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Primary and Secondary QualitiesThe Historical and Ongoing Debate$
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Lawrence Nolan

Print publication date: 2011

Print ISBN-13: 9780199556151

Published to Oxford Scholarship Online: May 2011

DOI: 10.1093/acprof:oso/9780199556151.001.0001

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Hume and the Sensible Qualities

Hume and the Sensible Qualities

Chapter:
(p.239) 10 Hume and the Sensible Qualities
Source:
Primary and Secondary Qualities
Author(s):

Kenneth P. Winkler

Publisher:
Oxford University Press
DOI:10.1093/acprof:oso/9780199556151.003.0011

The aim of this chapter is to understand better Hume's response to what he calls the "fundamental principle" of the modern philosophy, the opinion that "colors, sounds, tastes, smells, heat and cold" are "nothing but impressions in the mind." Does he endorse the principle? Can he rely on it when he compares virtue and vice to sensible qualities? Can he accept the suggestion, made before him by Ralph Cudworth, that passionate engagement in the world of our senses survives intellectual entry into the world of modern philosophy? In trying to make progress on these questions and others, the chapter examines three ways in which Hume uses perceptual relativity, and consider a difficulty concerning objectivity into which one of those uses leads him. The chapter concludes, bleakly, that Hume probably cannot be completely satisfied by any philosophy of the sensible qualities that he is in a position to provide.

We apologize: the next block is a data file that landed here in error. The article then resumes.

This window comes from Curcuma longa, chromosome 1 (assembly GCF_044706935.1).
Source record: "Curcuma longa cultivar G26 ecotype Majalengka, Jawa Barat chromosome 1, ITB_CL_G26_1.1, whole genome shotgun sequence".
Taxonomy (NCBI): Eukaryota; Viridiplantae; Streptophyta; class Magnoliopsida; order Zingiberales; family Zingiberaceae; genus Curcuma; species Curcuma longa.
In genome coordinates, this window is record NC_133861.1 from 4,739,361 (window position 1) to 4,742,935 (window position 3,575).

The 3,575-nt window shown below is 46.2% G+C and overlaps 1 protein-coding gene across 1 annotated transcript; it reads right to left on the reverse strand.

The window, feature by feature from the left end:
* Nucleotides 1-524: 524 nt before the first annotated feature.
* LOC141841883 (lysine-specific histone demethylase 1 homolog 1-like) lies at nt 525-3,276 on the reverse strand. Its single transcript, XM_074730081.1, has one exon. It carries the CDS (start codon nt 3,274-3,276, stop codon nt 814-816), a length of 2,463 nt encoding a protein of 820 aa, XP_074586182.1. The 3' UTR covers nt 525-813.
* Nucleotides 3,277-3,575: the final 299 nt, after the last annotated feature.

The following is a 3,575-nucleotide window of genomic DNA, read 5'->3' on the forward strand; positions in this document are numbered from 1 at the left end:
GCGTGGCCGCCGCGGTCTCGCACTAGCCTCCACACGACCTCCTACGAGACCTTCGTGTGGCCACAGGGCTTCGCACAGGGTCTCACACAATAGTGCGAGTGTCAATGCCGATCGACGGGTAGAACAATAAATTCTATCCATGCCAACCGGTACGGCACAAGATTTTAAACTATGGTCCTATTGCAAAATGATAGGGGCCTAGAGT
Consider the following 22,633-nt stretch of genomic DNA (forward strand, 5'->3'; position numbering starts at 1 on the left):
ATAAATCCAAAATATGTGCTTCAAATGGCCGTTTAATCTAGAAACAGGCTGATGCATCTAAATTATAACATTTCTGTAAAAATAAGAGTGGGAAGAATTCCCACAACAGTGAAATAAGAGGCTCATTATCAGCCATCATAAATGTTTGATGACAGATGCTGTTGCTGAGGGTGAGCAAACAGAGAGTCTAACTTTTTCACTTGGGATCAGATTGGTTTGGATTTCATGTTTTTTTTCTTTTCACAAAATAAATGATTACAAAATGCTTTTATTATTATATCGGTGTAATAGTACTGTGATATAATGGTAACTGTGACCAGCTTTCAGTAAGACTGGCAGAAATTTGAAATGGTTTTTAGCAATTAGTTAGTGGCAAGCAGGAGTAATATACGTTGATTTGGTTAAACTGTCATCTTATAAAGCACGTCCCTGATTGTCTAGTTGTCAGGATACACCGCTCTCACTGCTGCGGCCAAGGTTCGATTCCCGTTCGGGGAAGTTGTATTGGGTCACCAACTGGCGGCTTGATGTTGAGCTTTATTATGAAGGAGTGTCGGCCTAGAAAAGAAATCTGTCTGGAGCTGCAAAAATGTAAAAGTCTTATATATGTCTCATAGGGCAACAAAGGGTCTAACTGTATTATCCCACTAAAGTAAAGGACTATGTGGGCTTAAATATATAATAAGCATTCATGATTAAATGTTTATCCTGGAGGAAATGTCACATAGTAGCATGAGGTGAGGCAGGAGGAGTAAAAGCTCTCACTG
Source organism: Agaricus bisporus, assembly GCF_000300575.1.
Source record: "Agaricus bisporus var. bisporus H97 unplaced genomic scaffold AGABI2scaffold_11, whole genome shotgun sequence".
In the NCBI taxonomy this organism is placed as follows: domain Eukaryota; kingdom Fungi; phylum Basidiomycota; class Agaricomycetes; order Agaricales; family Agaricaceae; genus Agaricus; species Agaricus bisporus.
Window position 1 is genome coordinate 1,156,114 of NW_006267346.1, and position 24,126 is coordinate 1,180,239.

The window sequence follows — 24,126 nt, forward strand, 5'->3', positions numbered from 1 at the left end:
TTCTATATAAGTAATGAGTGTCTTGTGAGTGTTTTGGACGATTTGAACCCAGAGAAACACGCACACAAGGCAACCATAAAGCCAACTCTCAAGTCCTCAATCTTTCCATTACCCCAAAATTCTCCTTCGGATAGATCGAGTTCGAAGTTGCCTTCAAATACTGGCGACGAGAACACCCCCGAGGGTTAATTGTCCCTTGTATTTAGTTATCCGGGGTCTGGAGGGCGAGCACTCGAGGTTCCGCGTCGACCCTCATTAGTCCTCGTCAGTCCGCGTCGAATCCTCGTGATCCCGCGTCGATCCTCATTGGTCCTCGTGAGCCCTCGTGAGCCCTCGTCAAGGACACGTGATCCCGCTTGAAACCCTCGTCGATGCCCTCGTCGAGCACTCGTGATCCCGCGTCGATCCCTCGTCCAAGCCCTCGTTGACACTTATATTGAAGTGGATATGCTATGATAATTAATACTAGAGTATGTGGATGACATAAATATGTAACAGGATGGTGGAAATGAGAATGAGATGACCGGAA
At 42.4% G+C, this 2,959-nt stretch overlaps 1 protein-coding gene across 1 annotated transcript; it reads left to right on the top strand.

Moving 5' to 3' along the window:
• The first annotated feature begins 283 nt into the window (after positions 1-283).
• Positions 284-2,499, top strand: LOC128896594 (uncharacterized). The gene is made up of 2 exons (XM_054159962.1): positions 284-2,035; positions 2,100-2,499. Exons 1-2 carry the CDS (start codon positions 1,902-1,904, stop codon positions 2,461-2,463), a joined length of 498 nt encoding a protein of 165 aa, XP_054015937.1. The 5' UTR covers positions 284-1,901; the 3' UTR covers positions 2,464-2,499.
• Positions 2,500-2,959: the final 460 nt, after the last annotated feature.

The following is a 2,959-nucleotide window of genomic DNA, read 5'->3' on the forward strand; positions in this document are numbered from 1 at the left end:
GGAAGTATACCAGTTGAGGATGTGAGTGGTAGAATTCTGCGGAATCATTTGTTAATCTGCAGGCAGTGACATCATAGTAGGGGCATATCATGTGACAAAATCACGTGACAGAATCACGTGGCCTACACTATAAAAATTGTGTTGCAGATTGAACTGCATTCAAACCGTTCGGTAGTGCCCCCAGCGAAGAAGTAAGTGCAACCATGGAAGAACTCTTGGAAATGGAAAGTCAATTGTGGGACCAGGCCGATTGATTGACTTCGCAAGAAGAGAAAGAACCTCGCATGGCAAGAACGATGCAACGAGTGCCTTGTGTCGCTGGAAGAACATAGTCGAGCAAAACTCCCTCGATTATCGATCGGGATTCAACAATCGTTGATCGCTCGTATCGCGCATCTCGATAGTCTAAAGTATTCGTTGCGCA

Keywords:   Hume, Locke, Cudworth, Boyle, Berkeley, sensible qualities, secondary qualities, primary qualities, perceptual relativity, objectivity

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